_Request = request;

  HttpRequestMessage _Request;

ByteRangeStreamContent Requirements

The ByteRangeStreamContent class has only a few requirements.

  • A System.IO.Stream object containing the requested resource is needed.
  • The Stream needs to support seeking.
  • The Stream needs to represent the full resource (possibly just enough to cover the last requested byte).
  • The HttpRequestMessage.Headers.Range must be non-null.
  • The Range header’s Ranges property must have at least 1 defined range.
  • The requested ranges can’t be for more bytes than the resource stream contains.

While the library I wrote was a little more flexible with respect to the resource object types, the tradeoff of supporting only Stream is worth it to use classes seen, used, tested and reviewed by a much larger audience. This limitation is pretty minor too as your response will already need to be transformed into a stream anyway so whatever you’ve got must be able to support that. The only quirk is that usually response streams don’t need to support seeking which is a requirement for ByteRangeStreamContent.

I also point out the resource stream needs to be complete. This is because the library will be seeking over the resource according to the requested ranges in order to generate the output. A change request I got for my library was to support reading only the necessary data and sending that out rather than opening a stream for the full data. I wasn’t sure what this would buy until the user pointed out they are reading their resource data from a WCF stream which does not support seeking and would need to read the whole stream into a MemoryStream in order to allow the library to generate the output.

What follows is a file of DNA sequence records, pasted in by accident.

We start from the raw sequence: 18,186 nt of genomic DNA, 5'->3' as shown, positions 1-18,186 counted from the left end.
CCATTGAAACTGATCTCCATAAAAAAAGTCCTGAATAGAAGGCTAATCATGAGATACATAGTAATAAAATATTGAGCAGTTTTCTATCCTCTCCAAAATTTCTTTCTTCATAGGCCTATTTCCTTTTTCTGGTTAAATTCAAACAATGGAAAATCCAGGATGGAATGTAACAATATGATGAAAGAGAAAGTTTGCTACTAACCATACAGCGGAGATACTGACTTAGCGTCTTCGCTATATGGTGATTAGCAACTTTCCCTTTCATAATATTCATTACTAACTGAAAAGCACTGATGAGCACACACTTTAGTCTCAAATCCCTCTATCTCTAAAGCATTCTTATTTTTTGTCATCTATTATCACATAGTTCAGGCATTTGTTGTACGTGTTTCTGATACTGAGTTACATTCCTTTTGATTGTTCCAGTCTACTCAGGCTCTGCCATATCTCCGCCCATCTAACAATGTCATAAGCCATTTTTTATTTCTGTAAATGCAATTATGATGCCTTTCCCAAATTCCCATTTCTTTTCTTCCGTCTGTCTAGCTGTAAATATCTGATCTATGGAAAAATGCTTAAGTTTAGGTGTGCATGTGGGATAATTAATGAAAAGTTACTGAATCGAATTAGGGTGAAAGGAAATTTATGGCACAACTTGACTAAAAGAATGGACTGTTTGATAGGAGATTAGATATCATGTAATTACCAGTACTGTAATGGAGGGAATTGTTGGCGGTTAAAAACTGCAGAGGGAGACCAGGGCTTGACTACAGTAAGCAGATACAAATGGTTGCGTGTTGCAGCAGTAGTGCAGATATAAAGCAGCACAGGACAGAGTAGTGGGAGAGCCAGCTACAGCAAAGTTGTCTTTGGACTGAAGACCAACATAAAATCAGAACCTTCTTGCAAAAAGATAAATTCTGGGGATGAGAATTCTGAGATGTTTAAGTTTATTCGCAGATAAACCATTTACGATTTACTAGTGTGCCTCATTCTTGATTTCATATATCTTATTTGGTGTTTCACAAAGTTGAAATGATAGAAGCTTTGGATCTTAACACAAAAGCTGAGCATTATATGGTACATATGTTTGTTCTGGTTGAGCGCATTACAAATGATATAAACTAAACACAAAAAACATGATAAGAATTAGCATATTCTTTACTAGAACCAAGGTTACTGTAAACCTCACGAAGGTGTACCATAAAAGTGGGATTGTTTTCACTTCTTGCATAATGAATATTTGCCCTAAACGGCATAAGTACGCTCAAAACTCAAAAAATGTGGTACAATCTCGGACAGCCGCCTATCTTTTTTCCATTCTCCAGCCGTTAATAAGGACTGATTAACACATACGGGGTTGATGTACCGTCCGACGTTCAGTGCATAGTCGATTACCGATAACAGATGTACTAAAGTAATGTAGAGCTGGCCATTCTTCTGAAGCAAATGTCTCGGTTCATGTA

That limitation still exists in this specific object but there is a workaround. Instead of using a ByteRangeStreamContent, you could instead use a ByteArrayContent object instead. Since the majority of RANGE requests will be for a single start and end byte, you could pull the range from the HttpRequestMessage, retrieve only the bytes you need and send it back out as a byte stream. You’ll also need to add the CONTENT-RANGE header and set the response code to 206 (PartialContent) but this could be a viable alternative (though I haven’t tested it) for users who do not want or can’t easily get a compliant stream object.